One of the people waiting in line Thursday at the Woodbridge Department of Motor Vehicles was the man in charge of it all.
DMV Commissioner Demerst B. “D.B.” Smit was on his fourth day on the job. He was sworn in Monday succeeding Asbury “Ab” Quillian who retired after five years at the helm.
He waited for number C414 to be called along with Delegate John A. “Jack” Rollison, R-52nd District. The two men picked up the number at 8:41 a.m. They were done in less than 10 minutes.
That short time appeared to be consistent with improvements in service at DMV offices after the General Assembly in April restored $17 million to reopen 12 offices statewide and rehire laid-off employees.
The Woodbridge office is the eighth busiest DMV branch in the state with 13,000 transactions a month. In January, only four to five teller windows would normally be open and a line formed at the door outside. On Thursday, eight windows were open and there was no line at the door.
The Woodbridge branch has 18 employees, and Smit said Thursday’s staffing level was not staged for the media, it would have been the same had he not been there.
Customers did not seek out Smit as two newspaper photographers snapped photos of him with Rollison talking with customers, all the while a soft electronic voice over the speaker cycled through announcements “Now servicing customer number …”
With a political primary just a month away, the event blurred the line between official meeting and a political campaign event for Rollison — his inner-party challenger Jeff Frederick called it a campaign stop.
But customers at the DMV were positive.
“It used to be arguments and people snaking through all these lines,” said John Childers of Woodbridge, who came to get new tags for his motorcycle and truck. “I just think the pace is really smooth nowadays. Employees are more polite than in the past.”
Childers had not been to the DMV in over a year.
Smit said no customers had had negative comments for him.
“Let’s go down here. There might be some down here,” Rollison said.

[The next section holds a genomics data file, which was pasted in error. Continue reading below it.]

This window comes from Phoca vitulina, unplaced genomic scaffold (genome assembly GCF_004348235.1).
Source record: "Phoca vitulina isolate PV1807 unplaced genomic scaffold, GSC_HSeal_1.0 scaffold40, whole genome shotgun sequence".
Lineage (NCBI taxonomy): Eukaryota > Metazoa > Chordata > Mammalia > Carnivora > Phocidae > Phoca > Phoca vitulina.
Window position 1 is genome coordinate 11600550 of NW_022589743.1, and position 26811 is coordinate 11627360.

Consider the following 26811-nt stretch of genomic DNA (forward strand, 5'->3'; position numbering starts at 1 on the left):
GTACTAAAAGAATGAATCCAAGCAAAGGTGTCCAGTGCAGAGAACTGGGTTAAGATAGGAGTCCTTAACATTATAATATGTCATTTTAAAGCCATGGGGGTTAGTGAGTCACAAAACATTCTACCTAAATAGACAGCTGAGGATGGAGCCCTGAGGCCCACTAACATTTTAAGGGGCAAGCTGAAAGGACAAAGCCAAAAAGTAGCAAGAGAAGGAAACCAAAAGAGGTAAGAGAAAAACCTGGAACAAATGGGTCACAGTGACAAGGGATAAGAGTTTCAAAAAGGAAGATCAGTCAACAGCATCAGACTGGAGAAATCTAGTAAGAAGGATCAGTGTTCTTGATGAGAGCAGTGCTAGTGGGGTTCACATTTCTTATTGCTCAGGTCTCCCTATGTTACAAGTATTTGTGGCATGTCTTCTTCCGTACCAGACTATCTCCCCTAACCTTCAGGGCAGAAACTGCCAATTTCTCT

Linda Kordis of Montclair said it only took 35 minutes total at the DMV but she would have preferred coming a day early.
“We could of come in yesterday but they’re closed on Wednesdays,” she said. She brought her daughter Erin Kordis, 20, who was pick pocketed at the mall Tuesday and had to get a new license.
“It doesn’t help you now, but in the future, we’ll be doing that,” Smit said.
Wednesday service will be restored near the end of June shortly before the state’s next fiscal starts on July 1. DMV recently restored early Thursday hours, opening at 8 a.m. instead of 10 a.m.
Most of the criticism at the event came in the form of a press release being handed out by the Frederick campaign.
Frederick called the event a last-minute publicity stunt and put the blame on the DMV’s meltdown on Rollison, since he chairs the House Transportation Committee.
“He got women more potties in the rest stops, but he could have done something else. He tried to raise our sales taxes,” Frederick said.
He pointed out that Rollison’s press release was sent on campaign letterhead and from his campaign e-mail address.
Frederick said he would streamline the DMV more than what has already been done.
A state audit released in January reported cash flow problems and funding shortfalls at the DMV that led to emergency loans over the past three budget years. Rollison at the time attacked the study and Gov. Mark R. Warner for politicizing the issue.
Rollison cooled that tone Thursday, saying the improvements to the DMV have been a joint effort of the General Assembly and Warner.
Republican lawmakers criticized Warner for cuts he made to the DMV to reduce a budget deficit last fall. This year Warner said lawmakers will be called back to Richmond if another budget hole develops.
Smit was paying a courtesy visit to Rollison since Rollison is one of his new bosses, and Rollison, he said, picked the place to meet, the DMV office.
The improved service in Woodbridge is similar to that at the Manassas DMV where customers reported getting in and out quickly this week.
The DMV traditionally is busiest at the end of the month.
Smit, 51, of Richmond, was the director of the Department of General Services, the agency that provides facilities management, procurement assistance, laboratory and insurance services to the agencies of state government. He has worked for Virginia for 20 years and has been appointed to several interim assignments including service as deputy commissioner of Social Services and acting director of the Divisions of Purchases and Supply.
The Manassas DMV, with fewer than 12,000 transactions a month, will have less pressure from customers when the Fair Oaks DMV — the last of the closed DMV offices in the state to reopen — gets back to business next month, Smit said.
The DMV has recalled 180 employees who were laid off and is hiring 120 new ones statewide.
Julianna Dorsett-Smith, a Woodbridge woman who was laid off from her part-time position at the Springfield DMV office, started back to work Thursday.
The timing is good for getting picked back up, she said, especially for her since her husband and son are coming back from Iraq this week. She has one more son to come home.
“We have the ultimate customer service, but we had the budget being as low as it was,” she said. “They gave us some hope. They said we were the biggest house on the beach, and they were going to build it back.”